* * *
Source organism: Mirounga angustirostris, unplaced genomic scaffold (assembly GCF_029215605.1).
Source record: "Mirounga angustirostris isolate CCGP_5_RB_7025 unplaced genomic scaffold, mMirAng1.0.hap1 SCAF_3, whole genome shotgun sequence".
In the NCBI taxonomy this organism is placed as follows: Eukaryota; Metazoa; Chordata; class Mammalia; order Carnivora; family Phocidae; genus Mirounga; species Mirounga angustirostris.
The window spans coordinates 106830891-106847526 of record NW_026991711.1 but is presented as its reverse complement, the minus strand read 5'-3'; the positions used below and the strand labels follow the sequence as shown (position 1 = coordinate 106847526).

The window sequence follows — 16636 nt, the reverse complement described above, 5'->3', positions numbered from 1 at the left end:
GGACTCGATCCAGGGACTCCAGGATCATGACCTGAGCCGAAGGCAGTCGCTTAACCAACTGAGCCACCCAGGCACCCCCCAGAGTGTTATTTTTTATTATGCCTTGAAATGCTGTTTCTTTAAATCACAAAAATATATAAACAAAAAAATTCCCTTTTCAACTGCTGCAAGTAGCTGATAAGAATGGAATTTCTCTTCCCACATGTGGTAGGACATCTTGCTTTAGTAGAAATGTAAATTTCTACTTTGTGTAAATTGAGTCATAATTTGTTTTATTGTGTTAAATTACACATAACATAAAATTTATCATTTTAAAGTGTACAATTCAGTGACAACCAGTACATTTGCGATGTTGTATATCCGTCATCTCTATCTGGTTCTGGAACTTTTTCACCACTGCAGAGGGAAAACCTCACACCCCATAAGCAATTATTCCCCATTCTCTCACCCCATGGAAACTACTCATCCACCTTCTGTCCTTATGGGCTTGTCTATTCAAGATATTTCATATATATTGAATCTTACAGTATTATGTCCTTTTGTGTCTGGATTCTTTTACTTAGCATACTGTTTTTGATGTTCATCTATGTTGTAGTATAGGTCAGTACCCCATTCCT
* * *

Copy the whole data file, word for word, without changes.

Source organism: Mirounga angustirostris, unplaced genomic scaffold (assembly GCF_029215605.1).
Source record: "Mirounga angustirostris isolate CCGP_5_RB_7025 unplaced genomic scaffold, mMirAng1.0.hap1 SCAF_3, whole genome shotgun sequence".
In the NCBI taxonomy this organism is placed as follows: Eukaryota; Metazoa; Chordata; class Mammalia; order Carnivora; family Phocidae; genus Mirounga; species Mirounga angustirostris.
The window spans coordinates 106830891-106847526 of record NW_026991711.1 but is presented as its reverse complement, the minus strand read 5'-3'; the positions used below and the strand labels follow the sequence as shown (position 1 = coordinate 106847526).

The window sequence follows — 16636 nt, the reverse complement described above, 5'->3', positions numbered from 1 at the left end:
GGACTCGATCCAGGGACTCCAGGATCATGACCTGAGCCGAAGGCAGTCGCTTAACCAACTGAGCCACCCAGGCACCCCCCAGAGTGTTATTTTTTATTATGCCTTGAAATGCTGTTTCTTTAAATCACAAAAATATATAAACAAAAAAATTCCCTTTTCAACTGCTGCAAGTAGCTGATAAGAATGGAATTTCTCTTCCCACATGTGGTAGGACATCTTGCTTTAGTAGAAATGTAAATTTCTACTTTGTGTAAATTGAGTCATAATTTGTTTTATTGTGTTAAATTACACATAACATAAAATTTATCATTTTAAAGTGTACAATTCAGTGACAACCAGTACATTTGCGATGTTGTATATCCGTCATCTCTATCTGGTTCTGGAACTTTTTCACCACTGCAGAGGGAAAACCTCACACCCCATAAGCAATTATTCCCCATTCTCTCACCCCATGGAAACTACTCATCCACCTTCTGTCCTTATGGGCTTGTCTATTCAAGATATTTCATATATATTGAATCTTACAGTATTATGTCCTTTTGTGTCTGGATTCTTTTACTTAGCATACTGTTTTTGATGTTCATCTATGTTGTAGTATAGGTCAGTACCCCATTCCT